[1] In the present case there is evidence to support the trial court's finding. The appellant was not known in any way in the transaction. All of the property owned by the decedent was his separate property. In addition to the impelling inference from other portions of the record that his guarantee was accepted on the faith and credit of his separate property, there is direct evidence that the guarantee was accepted on the financial standing of the decedent. One of the officers of the First National Bank of Long Beach testified: "I had a guarantee with this note signed by J.E. Fishburn and George B. Ellis; . . . we took the note of Sam R. Heffley, inasmuch as we loaned practically the market value we took the guarantee of Mr. Ellis and Mr. Fishburn as security. . . . At the time we loaned Mr. Heffley this large sum of money he was manager and I think vice-president of the Associated Telephone and had been for years. He was a man on a salary down at the city of Long Beach, and the people we had guarantee these notes were men of large financial interests, Mr. Fishburn and Mr. Ellis."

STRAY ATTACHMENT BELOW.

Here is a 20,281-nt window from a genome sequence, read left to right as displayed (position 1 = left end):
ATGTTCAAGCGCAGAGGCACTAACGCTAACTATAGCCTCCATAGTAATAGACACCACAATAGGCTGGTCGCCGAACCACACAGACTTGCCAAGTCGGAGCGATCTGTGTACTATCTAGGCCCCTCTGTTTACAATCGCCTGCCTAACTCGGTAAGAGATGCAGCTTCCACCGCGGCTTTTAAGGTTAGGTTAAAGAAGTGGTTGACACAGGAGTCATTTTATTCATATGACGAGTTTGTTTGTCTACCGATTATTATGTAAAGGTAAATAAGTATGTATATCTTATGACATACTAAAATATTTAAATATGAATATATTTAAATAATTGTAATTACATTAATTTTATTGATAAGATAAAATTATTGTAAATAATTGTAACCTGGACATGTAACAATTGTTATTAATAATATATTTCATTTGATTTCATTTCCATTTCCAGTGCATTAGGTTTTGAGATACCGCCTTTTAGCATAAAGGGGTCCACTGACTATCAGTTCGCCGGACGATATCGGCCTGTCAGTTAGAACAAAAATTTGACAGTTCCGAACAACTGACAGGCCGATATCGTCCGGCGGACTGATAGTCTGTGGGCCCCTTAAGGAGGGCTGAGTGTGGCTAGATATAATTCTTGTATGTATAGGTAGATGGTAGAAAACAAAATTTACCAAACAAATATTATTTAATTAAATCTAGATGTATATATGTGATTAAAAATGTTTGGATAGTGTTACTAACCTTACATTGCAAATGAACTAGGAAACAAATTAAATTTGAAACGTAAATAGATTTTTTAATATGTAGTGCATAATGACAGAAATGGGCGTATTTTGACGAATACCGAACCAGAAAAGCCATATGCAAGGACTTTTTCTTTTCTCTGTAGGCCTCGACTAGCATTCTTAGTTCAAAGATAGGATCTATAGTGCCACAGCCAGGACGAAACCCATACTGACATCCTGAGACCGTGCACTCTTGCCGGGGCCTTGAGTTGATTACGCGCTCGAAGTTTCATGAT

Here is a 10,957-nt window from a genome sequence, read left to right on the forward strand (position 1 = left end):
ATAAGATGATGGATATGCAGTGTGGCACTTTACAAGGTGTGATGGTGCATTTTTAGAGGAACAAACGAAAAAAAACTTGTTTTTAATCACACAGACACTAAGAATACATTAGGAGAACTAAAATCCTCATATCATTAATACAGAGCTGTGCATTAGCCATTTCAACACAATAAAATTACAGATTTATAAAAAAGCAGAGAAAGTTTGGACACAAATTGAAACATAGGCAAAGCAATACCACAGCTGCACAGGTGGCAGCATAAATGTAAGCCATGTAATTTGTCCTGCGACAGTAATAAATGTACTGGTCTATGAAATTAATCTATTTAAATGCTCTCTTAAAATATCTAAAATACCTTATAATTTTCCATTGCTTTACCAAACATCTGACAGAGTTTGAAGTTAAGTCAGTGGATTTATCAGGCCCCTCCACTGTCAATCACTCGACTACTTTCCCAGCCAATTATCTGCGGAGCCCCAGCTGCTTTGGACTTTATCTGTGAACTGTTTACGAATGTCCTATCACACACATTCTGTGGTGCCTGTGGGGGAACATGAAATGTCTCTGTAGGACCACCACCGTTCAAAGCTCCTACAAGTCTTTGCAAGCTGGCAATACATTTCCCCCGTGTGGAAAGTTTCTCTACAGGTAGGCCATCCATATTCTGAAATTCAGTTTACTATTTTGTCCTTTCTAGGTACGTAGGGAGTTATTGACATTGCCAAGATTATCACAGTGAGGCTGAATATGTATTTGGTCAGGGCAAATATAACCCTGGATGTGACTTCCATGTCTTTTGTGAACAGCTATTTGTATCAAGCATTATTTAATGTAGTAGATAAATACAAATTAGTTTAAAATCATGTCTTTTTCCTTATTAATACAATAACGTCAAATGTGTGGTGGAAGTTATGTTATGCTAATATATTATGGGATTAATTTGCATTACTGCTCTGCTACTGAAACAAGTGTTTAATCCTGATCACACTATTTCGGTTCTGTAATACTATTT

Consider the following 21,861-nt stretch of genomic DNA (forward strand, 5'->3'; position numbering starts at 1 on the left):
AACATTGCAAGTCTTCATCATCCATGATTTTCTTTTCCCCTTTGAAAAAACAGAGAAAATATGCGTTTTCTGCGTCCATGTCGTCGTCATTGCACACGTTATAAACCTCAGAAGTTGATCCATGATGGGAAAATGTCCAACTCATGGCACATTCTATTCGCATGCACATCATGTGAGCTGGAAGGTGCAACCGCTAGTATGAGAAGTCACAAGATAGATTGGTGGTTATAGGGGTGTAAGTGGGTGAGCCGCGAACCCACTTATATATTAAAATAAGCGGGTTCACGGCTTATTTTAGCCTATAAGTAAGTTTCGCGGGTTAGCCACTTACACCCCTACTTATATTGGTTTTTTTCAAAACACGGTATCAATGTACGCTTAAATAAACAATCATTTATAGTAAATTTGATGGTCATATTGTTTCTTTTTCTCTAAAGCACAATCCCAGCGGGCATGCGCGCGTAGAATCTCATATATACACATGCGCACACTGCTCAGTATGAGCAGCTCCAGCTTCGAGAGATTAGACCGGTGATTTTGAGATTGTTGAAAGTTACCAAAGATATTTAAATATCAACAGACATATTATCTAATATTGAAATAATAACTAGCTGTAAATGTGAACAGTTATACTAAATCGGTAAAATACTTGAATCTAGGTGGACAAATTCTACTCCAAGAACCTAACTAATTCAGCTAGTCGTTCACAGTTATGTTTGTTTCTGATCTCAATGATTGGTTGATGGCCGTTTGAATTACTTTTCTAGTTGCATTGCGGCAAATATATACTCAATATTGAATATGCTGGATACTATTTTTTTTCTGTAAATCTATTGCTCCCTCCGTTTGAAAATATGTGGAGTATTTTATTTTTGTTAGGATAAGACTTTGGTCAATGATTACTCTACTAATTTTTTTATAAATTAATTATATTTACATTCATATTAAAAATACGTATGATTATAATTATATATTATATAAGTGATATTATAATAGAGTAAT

It is clear from the record that the credit was extended on the faith of the separate property of the decedent existing at the time the loan was made. The court was therefore correct in finding that the cash item in the estate and over which this controversy arose was the separate property of the decedent.

The judgment is affirmed.

Richards, J., and Langdon, J., concurred.

Hearing in Bank denied.

All the Justices present concurred.